Don’t Touch That Soft Drink ~ Until You Read This!

A Reason to Not Drink Soft Drinks

Yeah, we know that soft drinks aren’t all that healthy to drink, what with their empty calories and added sugar.

A Reason TO  Drink Soft Drinks

But on a sweltering Michigan day, especially after tackling some particularly onerous task such as cutting the lawn with a reel mower while fighting off the &#%?! mosquitoes, an ice-cold soft drink is incredibly tempting.

Darn, Another Reason to Not Drink Soft Drinks

But if you have been thinking about cutting back (like maybe when the weather is frigid and hot chocolate sounds better anyway), new research–recently published in Diabetologia and today reported in the Los Angeles Times—suggests that you might want to pause before opening that next soft drink (yes, even though the heat index outside my office is somewhere in the nineties . . .)

In this study, Laura O’Connor and her colleagues conclude that:

Consumption of SSB [sugar-sweetened beverages] such as soft drinks and sweetened-milk beverages was associated with higher type 2 diabetes risk independently of socio-demographic, lifestyle and dietary factors, as well as adiposity in this large prospective study. Our findings suggest that reducing consumption of sweet beverages, in particular soft drinks and sweetened-milk beverages, and promoting drinking water and unsweetened tea or coffee as alternatives may help curb the escalating diabetes epidemic.

And if a person substitutes water or unsweetened tea or coffee for just one sugar-sweetened beverage on a daily basis, the diabetes risk evidently decreases by 14 to 25%, which is decently significant!

(And arguably easier than exercising, though I guess I’m supposed to do that too—but that was where the lawn mowing came in, right?)

Which Is a Great Reason to Drink Tea!

Hot, iced, sparkling / black, oolong, green, white—classic or blended with spices, fruit, etc. / rooibos, fruit, herbal / endless combinations.

TeaHaus suggests a couple of ways to make amazingly refreshing sparkling tea. Depending on the tea used (fruit teas really shine here), you can come up with something similar to lightly flavored sparkling water or a concoction more like a soft drink.


Make Your Own Sparkling Tea

Method One

Measure out three times the amount of tea you would normally use. For example, if you are making a 20-ounce glass of iced carbonated tea, use triple the amount of tea and add 6 oz of hot water (use temperature and brew time specified for that particular tea).

Fill a 20-ounce glass about half full with ice.

Pour in the brewed tea and add carbonated water to fill the glass (you can either make your own carbonated water with a carbonation machine or use bottled sparkling water).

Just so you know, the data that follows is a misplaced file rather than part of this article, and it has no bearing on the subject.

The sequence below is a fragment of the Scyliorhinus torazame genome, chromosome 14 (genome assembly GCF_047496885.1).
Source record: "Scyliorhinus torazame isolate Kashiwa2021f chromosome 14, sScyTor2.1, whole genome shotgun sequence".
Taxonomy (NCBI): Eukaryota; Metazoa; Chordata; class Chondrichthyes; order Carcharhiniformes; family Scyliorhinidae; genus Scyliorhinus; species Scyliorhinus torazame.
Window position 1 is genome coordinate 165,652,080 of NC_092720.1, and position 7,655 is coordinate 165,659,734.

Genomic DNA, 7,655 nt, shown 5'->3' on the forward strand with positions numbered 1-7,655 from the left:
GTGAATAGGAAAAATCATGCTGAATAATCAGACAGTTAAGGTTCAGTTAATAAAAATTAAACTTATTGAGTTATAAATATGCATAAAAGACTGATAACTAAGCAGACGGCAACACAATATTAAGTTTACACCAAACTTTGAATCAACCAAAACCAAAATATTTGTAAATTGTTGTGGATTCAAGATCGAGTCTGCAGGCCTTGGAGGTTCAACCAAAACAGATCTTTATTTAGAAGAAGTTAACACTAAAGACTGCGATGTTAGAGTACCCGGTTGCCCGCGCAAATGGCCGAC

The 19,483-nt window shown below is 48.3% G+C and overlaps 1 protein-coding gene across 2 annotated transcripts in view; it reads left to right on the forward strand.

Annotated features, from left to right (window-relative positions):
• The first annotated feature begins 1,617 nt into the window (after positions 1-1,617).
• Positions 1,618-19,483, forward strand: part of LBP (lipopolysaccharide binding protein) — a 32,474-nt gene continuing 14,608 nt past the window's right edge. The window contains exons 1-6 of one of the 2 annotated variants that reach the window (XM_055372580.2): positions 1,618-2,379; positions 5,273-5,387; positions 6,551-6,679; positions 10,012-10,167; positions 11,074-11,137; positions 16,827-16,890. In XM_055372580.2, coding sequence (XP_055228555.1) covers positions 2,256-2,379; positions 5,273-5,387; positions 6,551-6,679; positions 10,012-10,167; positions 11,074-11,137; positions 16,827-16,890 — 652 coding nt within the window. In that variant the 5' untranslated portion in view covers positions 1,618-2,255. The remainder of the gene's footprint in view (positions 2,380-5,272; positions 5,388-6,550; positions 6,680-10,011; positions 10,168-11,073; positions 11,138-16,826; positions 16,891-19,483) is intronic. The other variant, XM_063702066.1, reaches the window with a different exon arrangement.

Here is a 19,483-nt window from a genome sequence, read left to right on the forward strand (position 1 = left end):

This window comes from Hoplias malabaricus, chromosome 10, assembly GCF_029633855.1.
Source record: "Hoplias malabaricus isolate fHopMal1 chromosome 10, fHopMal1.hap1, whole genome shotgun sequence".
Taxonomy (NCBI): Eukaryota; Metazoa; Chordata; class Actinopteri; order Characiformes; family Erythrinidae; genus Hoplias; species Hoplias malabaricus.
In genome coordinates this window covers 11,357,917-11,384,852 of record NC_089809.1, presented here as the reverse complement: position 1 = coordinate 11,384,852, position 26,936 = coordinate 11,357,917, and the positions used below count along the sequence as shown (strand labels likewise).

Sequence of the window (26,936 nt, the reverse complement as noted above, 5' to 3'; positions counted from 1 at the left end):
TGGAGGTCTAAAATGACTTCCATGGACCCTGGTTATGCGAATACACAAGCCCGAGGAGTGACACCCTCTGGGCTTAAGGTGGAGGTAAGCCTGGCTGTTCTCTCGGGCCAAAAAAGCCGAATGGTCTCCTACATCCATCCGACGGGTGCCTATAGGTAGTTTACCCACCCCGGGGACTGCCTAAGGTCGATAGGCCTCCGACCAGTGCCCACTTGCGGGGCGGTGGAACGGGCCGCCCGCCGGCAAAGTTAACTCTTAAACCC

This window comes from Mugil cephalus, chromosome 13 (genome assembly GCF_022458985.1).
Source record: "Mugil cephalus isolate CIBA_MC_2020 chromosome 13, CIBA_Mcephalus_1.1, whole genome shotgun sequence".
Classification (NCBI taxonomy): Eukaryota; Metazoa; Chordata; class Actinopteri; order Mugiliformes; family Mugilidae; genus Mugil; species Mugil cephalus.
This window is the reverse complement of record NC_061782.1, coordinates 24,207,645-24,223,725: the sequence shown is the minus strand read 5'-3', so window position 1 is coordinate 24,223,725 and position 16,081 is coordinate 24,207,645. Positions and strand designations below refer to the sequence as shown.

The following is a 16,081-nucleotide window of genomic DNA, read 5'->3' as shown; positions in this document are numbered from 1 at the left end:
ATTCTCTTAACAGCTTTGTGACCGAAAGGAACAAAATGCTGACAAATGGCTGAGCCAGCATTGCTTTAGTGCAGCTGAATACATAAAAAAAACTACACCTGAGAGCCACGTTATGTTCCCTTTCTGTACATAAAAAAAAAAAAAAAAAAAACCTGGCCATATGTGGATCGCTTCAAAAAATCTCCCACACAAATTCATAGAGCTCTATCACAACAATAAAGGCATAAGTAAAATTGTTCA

Top off with ice.

Note:  If you prefer, add agave or honey while the tea is brewing.

Method Two

Make a tea-infused syrup and add to any sparkling water (or sparkling wine!—though I suppose that may negate some of the health benefits you are going for, depending on which side of the “wine is good/bad for you” debate you support).

Syrup:  Add 12 grams (about ½ ounce) of tea to 16 ounces of boiling water; allow to infuse for 15 minutes to overnight. Strain and cool completely.

And Enjoy . . .

Matcha and Its Charms

A young adult friend of mine was recently bemoaning the current generation of hipsters that is commandeering and mainstreaming so many things—those previously non-mainstream items or lifestyle choices that she and her friends have valued for a long time. She feels a bit put-out when the hipsters take credit for “discovering” something that she has known about “forever.”

But on the upside, she added—that means that the matcha products she loves are more readily available!

Yes, matcha is everywhere!

And if you haven’t tried it, now is an excellent time—not just to join the hipsters, but because matcha has gone mainstream for good reason! It’s delicious and healthy, and making the beverage requires some graceful accessories and ceremony.

artwork, borderBamboo whisk (chasen), with copper bamboo stem and leaf embellishments; bamboo matcha scoop (chashaku); copper teacup and saucer (copper artwork by Kristin Rheinheimer).

And TeaHaus’ matcha French macarons are always a customer favorite, whether enjoyed alone or with tea.

matcha composite smaller

For more information on matcha, see Bon Appétit‘s “Matcha Culture: Everything You Need to Know About the Next Big Thing in Tea,” Health‘s “7 Things You Should Know About Matcha,” or NPR’s Tea Tuesday.